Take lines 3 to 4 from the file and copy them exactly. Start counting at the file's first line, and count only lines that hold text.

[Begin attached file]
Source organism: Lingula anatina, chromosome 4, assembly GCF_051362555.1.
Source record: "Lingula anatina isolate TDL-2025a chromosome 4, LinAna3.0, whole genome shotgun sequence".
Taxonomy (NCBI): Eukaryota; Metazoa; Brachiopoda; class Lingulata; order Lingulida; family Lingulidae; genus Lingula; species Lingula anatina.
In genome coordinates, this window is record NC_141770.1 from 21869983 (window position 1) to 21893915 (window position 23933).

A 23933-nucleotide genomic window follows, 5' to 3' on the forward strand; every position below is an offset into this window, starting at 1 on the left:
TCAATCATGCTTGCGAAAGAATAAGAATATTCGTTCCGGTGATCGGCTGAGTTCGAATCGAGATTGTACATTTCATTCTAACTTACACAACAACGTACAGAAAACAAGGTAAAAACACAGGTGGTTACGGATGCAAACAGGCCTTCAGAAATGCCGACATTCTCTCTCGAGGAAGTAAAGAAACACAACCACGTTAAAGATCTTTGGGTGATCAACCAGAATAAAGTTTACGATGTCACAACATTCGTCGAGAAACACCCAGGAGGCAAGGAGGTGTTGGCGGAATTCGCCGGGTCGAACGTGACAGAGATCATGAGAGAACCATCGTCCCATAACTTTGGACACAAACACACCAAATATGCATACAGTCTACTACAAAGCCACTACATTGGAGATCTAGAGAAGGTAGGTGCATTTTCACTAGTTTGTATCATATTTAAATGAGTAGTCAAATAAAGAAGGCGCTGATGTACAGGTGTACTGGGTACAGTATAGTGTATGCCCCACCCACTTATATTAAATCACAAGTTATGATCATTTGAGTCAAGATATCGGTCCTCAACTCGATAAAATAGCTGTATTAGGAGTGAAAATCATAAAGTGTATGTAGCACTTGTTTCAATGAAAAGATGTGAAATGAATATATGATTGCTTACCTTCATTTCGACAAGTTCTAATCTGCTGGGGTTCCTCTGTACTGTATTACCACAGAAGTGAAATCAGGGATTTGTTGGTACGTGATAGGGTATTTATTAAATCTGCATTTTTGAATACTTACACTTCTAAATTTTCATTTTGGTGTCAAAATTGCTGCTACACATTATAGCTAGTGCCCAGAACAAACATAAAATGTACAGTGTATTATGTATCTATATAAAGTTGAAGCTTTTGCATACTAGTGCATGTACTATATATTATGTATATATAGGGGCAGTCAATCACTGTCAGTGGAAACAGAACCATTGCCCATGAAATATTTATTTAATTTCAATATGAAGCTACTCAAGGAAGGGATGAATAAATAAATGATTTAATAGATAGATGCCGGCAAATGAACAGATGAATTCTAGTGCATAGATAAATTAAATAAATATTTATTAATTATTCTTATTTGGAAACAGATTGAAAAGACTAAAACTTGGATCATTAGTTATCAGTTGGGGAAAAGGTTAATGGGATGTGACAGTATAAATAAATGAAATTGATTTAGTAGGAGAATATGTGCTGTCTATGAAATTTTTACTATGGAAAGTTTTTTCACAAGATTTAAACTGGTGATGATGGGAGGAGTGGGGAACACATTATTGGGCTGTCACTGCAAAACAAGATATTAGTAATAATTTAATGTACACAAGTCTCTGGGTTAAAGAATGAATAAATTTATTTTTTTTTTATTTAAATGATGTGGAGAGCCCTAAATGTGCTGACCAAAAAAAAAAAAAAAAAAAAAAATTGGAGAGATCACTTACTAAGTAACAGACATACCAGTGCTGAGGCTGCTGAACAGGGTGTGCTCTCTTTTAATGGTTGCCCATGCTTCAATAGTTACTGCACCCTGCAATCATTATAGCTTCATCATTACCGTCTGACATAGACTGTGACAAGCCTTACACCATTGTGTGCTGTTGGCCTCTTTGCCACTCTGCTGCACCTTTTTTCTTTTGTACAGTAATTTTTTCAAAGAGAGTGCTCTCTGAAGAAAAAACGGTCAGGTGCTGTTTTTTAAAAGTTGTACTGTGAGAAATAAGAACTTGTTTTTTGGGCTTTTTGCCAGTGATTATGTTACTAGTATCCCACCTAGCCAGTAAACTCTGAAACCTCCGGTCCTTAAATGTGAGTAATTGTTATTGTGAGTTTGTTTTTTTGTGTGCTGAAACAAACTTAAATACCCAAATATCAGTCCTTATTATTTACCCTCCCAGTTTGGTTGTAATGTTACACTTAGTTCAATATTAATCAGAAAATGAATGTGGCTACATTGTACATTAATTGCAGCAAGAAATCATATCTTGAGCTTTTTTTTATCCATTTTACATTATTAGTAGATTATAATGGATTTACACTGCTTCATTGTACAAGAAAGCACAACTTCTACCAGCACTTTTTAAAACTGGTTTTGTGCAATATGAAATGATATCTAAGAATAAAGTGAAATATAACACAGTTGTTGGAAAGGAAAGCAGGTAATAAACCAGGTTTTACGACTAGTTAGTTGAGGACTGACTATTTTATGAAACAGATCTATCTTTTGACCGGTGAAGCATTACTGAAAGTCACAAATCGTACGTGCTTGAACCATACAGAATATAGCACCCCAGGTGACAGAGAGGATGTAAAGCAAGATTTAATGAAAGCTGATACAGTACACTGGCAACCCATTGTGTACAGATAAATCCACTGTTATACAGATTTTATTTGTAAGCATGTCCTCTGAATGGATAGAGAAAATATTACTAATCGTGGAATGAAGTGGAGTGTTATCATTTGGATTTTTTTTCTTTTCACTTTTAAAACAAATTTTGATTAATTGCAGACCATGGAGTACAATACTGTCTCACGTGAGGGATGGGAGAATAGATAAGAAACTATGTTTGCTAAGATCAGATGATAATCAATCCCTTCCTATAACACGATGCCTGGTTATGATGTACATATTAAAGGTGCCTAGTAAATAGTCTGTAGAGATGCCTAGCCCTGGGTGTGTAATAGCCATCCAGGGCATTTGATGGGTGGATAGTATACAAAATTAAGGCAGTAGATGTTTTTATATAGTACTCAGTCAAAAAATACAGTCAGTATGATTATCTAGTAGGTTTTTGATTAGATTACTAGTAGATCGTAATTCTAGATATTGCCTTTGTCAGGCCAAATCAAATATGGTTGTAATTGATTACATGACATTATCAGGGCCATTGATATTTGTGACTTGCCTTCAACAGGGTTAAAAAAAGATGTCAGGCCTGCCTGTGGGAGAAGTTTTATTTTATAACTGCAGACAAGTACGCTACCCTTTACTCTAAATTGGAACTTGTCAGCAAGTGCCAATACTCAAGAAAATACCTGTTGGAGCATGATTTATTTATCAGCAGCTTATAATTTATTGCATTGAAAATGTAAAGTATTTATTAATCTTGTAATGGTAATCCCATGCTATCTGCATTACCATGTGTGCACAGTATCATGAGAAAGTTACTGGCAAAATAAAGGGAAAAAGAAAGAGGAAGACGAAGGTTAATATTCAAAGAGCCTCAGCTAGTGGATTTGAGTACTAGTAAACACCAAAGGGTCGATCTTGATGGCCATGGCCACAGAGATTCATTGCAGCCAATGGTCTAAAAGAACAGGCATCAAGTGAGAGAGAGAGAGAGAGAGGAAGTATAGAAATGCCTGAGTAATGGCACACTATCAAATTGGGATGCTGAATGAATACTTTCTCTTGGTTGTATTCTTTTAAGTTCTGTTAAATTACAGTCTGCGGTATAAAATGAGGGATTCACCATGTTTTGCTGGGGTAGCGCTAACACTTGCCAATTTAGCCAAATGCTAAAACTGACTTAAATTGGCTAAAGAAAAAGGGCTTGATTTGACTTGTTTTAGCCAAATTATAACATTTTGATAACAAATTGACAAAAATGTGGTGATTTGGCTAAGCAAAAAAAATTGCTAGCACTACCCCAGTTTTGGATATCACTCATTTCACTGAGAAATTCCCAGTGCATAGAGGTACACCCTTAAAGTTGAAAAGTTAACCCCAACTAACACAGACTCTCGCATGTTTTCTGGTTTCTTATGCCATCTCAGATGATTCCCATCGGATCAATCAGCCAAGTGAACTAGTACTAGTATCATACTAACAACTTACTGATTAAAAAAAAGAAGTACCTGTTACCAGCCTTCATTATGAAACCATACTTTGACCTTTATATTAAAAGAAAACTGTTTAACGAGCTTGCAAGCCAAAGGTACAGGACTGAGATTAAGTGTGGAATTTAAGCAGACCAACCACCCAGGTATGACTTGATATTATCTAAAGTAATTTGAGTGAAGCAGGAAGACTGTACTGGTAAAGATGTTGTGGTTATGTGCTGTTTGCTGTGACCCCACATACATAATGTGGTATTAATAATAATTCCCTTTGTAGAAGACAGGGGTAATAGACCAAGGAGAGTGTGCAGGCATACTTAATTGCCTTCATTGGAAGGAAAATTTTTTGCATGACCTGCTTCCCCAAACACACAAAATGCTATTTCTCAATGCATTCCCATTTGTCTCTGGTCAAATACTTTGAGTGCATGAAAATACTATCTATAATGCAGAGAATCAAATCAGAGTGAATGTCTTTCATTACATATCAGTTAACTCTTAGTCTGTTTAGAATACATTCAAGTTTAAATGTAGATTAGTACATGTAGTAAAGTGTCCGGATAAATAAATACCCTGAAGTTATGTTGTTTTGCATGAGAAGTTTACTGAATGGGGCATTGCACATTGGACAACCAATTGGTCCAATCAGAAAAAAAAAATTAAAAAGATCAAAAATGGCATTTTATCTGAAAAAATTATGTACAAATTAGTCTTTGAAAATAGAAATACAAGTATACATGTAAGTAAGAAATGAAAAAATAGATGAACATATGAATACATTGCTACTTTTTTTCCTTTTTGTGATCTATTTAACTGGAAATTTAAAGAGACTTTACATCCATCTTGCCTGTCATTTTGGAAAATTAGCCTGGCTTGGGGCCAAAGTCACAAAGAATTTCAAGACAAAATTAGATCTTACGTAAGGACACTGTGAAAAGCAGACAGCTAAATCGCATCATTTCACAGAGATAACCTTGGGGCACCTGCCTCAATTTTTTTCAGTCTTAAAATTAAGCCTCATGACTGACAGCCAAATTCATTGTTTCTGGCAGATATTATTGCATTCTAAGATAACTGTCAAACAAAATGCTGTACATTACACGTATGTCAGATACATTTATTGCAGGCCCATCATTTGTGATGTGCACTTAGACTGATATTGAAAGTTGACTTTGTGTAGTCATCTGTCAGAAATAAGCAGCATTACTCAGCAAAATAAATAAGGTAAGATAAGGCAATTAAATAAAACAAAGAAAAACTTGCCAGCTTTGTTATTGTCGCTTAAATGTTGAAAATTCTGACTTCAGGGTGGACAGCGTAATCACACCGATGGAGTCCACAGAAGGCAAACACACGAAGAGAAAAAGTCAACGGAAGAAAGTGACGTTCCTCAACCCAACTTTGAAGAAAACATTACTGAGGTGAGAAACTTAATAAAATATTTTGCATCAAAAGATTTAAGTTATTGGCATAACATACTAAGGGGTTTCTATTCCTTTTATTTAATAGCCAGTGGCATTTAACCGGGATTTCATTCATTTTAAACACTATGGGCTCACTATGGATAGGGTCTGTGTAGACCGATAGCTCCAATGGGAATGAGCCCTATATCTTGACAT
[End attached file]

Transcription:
Taxonomy (NCBI): Eukaryota; Metazoa; Brachiopoda; class Lingulata; order Lingulida; family Lingulidae; genus Lingula; species Lingula anatina.
In genome coordinates, this window is record NC_141770.1 from 21869983 (window position 1) to 21893915 (window position 23933).